EPA orders Janesville to comply
The order apparently rose out of past sewer overflows and basement backups, City Manager Eric Levitt said.
But city officials say they are confused by the reasons for the order. Janesville has shown its system is very well managed, Levitt said.
Few sewer backups were reported during the EPA’s time of review, which covers the past five years, Levitt said. Two overflows were reported in a sewer line that has since been corrected, and another happened after a break in a line.
The issues cited by the EPA are not capacity issues, Levitt said.
“The issues are breaks,” he said.
“I am not sure what the issues with Janesville are that rise above the level of other wastewater systems,” Levitt said. “Janesville has shown that our system is very well managed. We’re a little confused why Janesville has been selected for this.
The EPA issued the compliance order before contacting city officials, Levitt said.
The city has hired an attorney to work out an agreement with the EPA. The Janesville City Council would have to approve any compliance agreement.
Aside from Janesville, the EPA also sent compliance orders to Brookfield and Oshkosh, Levitt said. The agency apparently used information from surveys filled out by cities’ water departments in determining its compliance orders, he said.
Key criteria in the order for Janesville appears to stem from the lack of a CMOM—a document a city must generate to show its sewage wastewater capacity, management, operation and maintenance programs. The document would show how the city deals with overflows, Levitt said.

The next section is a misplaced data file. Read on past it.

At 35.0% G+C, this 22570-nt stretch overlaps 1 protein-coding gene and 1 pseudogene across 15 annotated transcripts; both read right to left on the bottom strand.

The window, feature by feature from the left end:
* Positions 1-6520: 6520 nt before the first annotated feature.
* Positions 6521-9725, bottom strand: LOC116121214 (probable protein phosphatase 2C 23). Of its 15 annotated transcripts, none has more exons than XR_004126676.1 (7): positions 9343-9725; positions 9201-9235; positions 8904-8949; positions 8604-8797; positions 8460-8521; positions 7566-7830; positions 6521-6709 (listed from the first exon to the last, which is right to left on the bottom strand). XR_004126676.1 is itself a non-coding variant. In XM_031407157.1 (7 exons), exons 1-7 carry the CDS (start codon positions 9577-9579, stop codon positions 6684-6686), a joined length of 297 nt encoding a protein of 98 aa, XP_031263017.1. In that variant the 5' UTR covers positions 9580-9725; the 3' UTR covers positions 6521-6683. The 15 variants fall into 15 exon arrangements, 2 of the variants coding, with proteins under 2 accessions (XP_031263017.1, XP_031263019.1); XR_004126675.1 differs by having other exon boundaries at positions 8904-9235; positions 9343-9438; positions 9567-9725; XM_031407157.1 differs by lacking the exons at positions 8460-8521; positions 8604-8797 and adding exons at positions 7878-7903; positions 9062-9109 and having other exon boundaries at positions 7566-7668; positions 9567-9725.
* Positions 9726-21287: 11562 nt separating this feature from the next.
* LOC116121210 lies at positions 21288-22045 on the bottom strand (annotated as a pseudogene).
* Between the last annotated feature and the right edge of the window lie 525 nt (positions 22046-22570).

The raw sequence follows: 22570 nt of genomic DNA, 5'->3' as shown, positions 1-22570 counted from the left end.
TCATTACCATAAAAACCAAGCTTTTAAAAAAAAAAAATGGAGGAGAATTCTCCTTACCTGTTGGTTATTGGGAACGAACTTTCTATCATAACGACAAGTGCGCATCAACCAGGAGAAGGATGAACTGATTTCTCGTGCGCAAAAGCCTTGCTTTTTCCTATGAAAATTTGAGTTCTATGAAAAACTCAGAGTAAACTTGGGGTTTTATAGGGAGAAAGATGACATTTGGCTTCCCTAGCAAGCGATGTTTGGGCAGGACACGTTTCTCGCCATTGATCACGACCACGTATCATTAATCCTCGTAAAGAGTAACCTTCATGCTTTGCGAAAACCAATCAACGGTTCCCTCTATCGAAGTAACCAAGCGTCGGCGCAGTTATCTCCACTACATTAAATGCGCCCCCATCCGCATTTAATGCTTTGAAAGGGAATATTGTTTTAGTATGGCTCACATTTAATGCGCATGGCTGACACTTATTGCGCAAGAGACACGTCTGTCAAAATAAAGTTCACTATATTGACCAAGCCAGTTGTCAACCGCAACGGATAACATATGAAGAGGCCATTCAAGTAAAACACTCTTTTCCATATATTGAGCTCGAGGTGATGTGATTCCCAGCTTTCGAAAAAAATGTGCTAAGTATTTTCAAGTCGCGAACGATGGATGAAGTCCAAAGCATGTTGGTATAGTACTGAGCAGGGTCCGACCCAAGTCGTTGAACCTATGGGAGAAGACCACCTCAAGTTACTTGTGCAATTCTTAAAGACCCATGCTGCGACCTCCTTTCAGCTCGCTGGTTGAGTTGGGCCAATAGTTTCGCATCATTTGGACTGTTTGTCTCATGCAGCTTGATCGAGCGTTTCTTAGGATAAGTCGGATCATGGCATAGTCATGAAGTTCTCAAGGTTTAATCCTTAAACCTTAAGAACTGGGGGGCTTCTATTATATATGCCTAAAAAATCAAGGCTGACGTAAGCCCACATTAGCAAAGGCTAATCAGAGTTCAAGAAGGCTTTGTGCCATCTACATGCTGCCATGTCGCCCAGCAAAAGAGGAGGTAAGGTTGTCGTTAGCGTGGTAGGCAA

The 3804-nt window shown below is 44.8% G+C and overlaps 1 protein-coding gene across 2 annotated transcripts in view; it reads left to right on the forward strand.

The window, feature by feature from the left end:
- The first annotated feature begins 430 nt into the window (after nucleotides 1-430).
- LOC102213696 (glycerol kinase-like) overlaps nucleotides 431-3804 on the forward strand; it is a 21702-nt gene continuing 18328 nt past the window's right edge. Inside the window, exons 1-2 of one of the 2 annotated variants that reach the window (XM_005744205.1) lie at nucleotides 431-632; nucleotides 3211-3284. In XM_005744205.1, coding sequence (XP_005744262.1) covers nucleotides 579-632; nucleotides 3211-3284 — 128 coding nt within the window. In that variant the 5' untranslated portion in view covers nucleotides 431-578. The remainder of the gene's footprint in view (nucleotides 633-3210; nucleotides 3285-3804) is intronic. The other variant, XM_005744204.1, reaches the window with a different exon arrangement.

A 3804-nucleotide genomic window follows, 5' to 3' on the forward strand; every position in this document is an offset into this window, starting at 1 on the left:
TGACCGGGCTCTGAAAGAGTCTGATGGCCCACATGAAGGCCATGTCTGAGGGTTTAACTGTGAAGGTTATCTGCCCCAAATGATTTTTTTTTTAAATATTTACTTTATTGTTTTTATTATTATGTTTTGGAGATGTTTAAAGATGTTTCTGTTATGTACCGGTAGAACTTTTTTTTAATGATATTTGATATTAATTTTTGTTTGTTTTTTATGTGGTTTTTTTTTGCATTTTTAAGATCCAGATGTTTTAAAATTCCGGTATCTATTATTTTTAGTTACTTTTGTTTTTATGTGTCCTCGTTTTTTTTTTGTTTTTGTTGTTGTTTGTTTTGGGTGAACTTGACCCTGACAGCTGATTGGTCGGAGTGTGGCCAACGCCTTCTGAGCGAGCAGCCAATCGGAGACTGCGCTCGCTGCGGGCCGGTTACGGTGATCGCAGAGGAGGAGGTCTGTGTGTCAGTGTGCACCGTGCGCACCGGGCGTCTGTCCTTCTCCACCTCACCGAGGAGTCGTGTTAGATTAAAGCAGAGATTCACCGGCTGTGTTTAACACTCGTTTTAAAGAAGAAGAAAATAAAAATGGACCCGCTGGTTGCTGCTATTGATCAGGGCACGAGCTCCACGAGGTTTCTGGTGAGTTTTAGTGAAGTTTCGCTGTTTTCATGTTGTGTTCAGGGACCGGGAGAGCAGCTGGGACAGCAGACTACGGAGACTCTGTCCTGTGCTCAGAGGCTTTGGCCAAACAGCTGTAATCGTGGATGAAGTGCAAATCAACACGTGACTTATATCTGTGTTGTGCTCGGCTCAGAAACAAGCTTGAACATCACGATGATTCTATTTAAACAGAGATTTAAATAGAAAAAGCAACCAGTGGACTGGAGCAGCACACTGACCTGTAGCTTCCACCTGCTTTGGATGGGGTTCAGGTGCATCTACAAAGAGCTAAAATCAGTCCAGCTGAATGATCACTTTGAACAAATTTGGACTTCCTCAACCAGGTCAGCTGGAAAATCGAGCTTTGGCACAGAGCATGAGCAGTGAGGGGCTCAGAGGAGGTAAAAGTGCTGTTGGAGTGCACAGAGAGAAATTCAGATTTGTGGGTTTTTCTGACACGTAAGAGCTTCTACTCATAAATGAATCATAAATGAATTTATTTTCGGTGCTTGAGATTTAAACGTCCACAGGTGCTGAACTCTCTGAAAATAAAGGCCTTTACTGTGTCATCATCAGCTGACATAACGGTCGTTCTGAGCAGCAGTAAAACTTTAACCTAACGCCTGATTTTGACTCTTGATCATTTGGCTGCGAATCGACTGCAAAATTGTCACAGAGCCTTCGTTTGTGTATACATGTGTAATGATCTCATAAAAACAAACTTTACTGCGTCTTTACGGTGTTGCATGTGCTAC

The city already does what is mandated by a CMOM, so it should just have to document that procedure, Levitt said.
“We’re trying to work with them (the EPA) on this administrative order instead of contesting it through the federal judiciary administrative judiciary process,” Levitt said.
The EPA and the city of Brookfield recently agreed to a consent order that requires the city to eliminate all sanitary sewer overflows to its waterways by Dec. 13, 2015. The order could cost the city millions, Public Works Director Tom Grisa recently told the Milwaukee Journal Sentinel.
Though Brookfield has spent tens of millions of dollars in the last decade upgrading its separate sanitary and storm sewers, excessive amounts of stormwater still get into municipal sanitary sewers. This can cause occasional overflows or backups of sewage into basements during extreme storms, Grisa said.
From Jan. 1, 2004, to Feb. 28, 2011, Brookfield reported 46 sanitary sewer overflows to tributaries of the Fox River or Lake Michigan, according to the consent order. Only five of the overflows were caused by contractor error or other problems not related to rainfall, according to the newspaper.